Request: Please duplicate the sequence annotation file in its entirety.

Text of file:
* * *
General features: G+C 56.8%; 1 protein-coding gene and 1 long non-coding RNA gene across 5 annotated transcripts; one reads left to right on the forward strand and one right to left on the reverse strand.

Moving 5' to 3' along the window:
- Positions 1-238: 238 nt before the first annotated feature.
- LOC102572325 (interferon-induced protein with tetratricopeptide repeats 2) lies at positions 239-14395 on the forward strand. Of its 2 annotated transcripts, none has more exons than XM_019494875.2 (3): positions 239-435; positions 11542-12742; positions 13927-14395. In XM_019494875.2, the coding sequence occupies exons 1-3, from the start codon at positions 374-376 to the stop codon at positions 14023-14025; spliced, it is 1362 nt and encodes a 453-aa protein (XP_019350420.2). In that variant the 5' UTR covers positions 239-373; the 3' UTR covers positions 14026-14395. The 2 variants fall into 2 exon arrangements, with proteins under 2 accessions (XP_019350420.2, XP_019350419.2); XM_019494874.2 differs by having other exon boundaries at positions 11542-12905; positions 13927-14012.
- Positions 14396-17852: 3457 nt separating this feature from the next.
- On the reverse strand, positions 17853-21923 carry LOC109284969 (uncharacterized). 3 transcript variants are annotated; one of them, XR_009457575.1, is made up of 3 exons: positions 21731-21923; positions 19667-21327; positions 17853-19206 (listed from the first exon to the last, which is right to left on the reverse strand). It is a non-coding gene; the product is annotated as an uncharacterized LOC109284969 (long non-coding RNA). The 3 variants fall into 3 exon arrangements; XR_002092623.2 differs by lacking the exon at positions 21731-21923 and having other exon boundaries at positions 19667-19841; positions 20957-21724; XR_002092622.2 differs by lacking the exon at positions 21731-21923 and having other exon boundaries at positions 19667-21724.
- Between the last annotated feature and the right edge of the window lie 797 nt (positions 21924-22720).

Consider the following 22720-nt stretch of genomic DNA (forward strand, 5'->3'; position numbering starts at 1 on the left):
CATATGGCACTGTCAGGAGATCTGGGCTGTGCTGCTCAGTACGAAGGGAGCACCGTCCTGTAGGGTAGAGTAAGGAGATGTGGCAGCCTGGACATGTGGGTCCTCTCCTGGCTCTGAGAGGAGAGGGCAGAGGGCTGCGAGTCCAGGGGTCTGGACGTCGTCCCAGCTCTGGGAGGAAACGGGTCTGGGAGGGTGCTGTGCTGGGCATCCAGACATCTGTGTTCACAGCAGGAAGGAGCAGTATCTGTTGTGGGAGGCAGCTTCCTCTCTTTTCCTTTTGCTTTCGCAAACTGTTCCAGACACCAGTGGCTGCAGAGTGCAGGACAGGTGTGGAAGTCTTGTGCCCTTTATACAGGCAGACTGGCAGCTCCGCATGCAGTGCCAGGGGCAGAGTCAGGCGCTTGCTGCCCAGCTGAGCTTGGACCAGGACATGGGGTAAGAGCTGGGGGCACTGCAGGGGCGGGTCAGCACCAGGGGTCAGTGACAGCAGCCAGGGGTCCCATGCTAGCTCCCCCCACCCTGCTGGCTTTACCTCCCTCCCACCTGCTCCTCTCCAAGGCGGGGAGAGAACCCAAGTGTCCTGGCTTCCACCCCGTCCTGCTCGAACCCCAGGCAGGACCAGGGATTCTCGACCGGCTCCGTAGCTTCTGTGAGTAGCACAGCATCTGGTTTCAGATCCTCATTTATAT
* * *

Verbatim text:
General features: G+C 56.8%; 1 protein-coding gene and 1 long non-coding RNA gene across 5 annotated transcripts; one reads left to right on the forward strand and one right to left on the reverse strand.

Moving 5' to 3' along the window:
- Positions 1-238: 238 nt before the first annotated feature.
- LOC102572325 (interferon-induced protein with tetratricopeptide repeats 2) lies at positions 239-14395 on the forward strand. Of its 2 annotated transcripts, none has more exons than XM_019494875.2 (3): positions 239-435; positions 11542-12742; positions 13927-14395. In XM_019494875.2, the coding sequence occupies exons 1-3, from the start codon at positions 374-376 to the stop codon at positions 14023-14025; spliced, it is 1362 nt and encodes a 453-aa protein (XP_019350420.2). In that variant the 5' UTR covers positions 239-373; the 3' UTR covers positions 14026-14395. The 2 variants fall into 2 exon arrangements, with proteins under 2 accessions (XP_019350420.2, XP_019350419.2); XM_019494874.2 differs by having other exon boundaries at positions 11542-12905; positions 13927-14012.
- Positions 14396-17852: 3457 nt separating this feature from the next.
- On the reverse strand, positions 17853-21923 carry LOC109284969 (uncharacterized). 3 transcript variants are annotated; one of them, XR_009457575.1, is made up of 3 exons: positions 21731-21923; positions 19667-21327; positions 17853-19206 (listed from the first exon to the last, which is right to left on the reverse strand). It is a non-coding gene; the product is annotated as an uncharacterized LOC109284969 (long non-coding RNA). The 3 variants fall into 3 exon arrangements; XR_002092623.2 differs by lacking the exon at positions 21731-21923 and having other exon boundaries at positions 19667-19841; positions 20957-21724; XR_002092622.2 differs by lacking the exon at positions 21731-21923 and having other exon boundaries at positions 19667-21724.
- Between the last annotated feature and the right edge of the window lie 797 nt (positions 21924-22720).

Consider the following 22720-nt stretch of genomic DNA (forward strand, 5'->3'; position numbering starts at 1 on the left):
CATATGGCACTGTCAGGAGATCTGGGCTGTGCTGCTCAGTACGAAGGGAGCACCGTCCTGTAGGGTAGAGTAAGGAGATGTGGCAGCCTGGACATGTGGGTCCTCTCCTGGCTCTGAGAGGAGAGGGCAGAGGGCTGCGAGTCCAGGGGTCTGGACGTCGTCCCAGCTCTGGGAGGAAACGGGTCTGGGAGGGTGCTGTGCTGGGCATCCAGACATCTGTGTTCACAGCAGGAAGGAGCAGTATCTGTTGTGGGAGGCAGCTTCCTCTCTTTTCCTTTTGCTTTCGCAAACTGTTCCAGACACCAGTGGCTGCAGAGTGCAGGACAGGTGTGGAAGTCTTGTGCCCTTTATACAGGCAGACTGGCAGCTCCGCATGCAGTGCCAGGGGCAGAGTCAGGCGCTTGCTGCCCAGCTGAGCTTGGACCAGGACATGGGGTAAGAGCTGGGGGCACTGCAGGGGCGGGTCAGCACCAGGGGTCAGTGACAGCAGCCAGGGGTCCCATGCTAGCTCCCCCCACCCTGCTGGCTTTACCTCCCTCCCACCTGCTCCTCTCCAAGGCGGGGAGAGAACCCAAGTGTCCTGGCTTCCACCCCGTCCTGCTCGAACCCCAGGCAGGACCAGGGATTCTCGACCGGCTCCGTAGCTTCTGTGAGTAGCACAGCATCTGGTTTCAGATCCTCATTTATAT